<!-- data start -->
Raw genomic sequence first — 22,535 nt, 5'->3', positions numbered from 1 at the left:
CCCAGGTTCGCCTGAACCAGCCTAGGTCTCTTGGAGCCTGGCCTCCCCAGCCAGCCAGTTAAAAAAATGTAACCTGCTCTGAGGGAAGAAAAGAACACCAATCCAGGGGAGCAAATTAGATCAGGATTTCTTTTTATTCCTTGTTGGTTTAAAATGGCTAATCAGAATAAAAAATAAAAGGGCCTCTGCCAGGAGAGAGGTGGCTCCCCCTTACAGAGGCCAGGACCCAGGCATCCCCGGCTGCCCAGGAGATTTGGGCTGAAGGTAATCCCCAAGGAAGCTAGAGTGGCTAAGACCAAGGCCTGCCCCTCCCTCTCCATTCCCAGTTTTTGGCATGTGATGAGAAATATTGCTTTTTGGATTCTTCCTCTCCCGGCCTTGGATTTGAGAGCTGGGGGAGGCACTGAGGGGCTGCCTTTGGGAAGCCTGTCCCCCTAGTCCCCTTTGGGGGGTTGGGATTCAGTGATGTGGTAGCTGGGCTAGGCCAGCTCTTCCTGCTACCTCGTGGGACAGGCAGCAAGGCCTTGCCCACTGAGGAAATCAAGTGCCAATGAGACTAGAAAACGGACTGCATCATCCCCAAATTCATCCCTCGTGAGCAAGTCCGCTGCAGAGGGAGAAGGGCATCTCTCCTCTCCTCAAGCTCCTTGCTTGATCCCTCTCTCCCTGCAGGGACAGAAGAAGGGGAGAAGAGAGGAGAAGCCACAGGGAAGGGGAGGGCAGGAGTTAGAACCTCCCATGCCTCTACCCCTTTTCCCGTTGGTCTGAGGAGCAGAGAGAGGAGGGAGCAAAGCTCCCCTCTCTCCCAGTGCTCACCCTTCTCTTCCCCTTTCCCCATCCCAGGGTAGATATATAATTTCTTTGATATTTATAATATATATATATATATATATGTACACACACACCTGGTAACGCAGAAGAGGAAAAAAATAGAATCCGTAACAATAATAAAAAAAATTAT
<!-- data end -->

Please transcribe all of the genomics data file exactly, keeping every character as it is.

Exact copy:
Raw genomic sequence first — 22,535 nt, 5'->3', positions numbered from 1 at the left:
CCCAGGTTCGCCTGAACCAGCCTAGGTCTCTTGGAGCCTGGCCTCCCCAGCCAGCCAGTTAAAAAAATGTAACCTGCTCTGAGGGAAGAAAAGAACACCAATCCAGGGGAGCAAATTAGATCAGGATTTCTTTTTATTCCTTGTTGGTTTAAAATGGCTAATCAGAATAAAAAATAAAAGGGCCTCTGCCAGGAGAGAGGTGGCTCCCCCTTACAGAGGCCAGGACCCAGGCATCCCCGGCTGCCCAGGAGATTTGGGCTGAAGGTAATCCCCAAGGAAGCTAGAGTGGCTAAGACCAAGGCCTGCCCCTCCCTCTCCATTCCCAGTTTTTGGCATGTGATGAGAAATATTGCTTTTTGGATTCTTCCTCTCCCGGCCTTGGATTTGAGAGCTGGGGGAGGCACTGAGGGGCTGCCTTTGGGAAGCCTGTCCCCCTAGTCCCCTTTGGGGGGTTGGGATTCAGTGATGTGGTAGCTGGGCTAGGCCAGCTCTTCCTGCTACCTCGTGGGACAGGCAGCAAGGCCTTGCCCACTGAGGAAATCAAGTGCCAATGAGACTAGAAAACGGACTGCATCATCCCCAAATTCATCCCTCGTGAGCAAGTCCGCTGCAGAGGGAGAAGGGCATCTCTCCTCTCCTCAAGCTCCTTGCTTGATCCCTCTCTCCCTGCAGGGACAGAAGAAGGGGAGAAGAGAGGAGAAGCCACAGGGAAGGGGAGGGCAGGAGTTAGAACCTCCCATGCCTCTACCCCTTTTCCCGTTGGTCTGAGGAGCAGAGAGAGGAGGGAGCAAAGCTCCCCTCTCTCCCAGTGCTCACCCTTCTCTTCCCCTTTCCCCATCCCAGGGTAGATATATAATTTCTTTGATATTTATAATATATATATATATATATATGTACACACACACCTGGTAACGCAGAAGAGGAAAAAAATAGAATCCGTAACAATAATAAAAAAAATTAT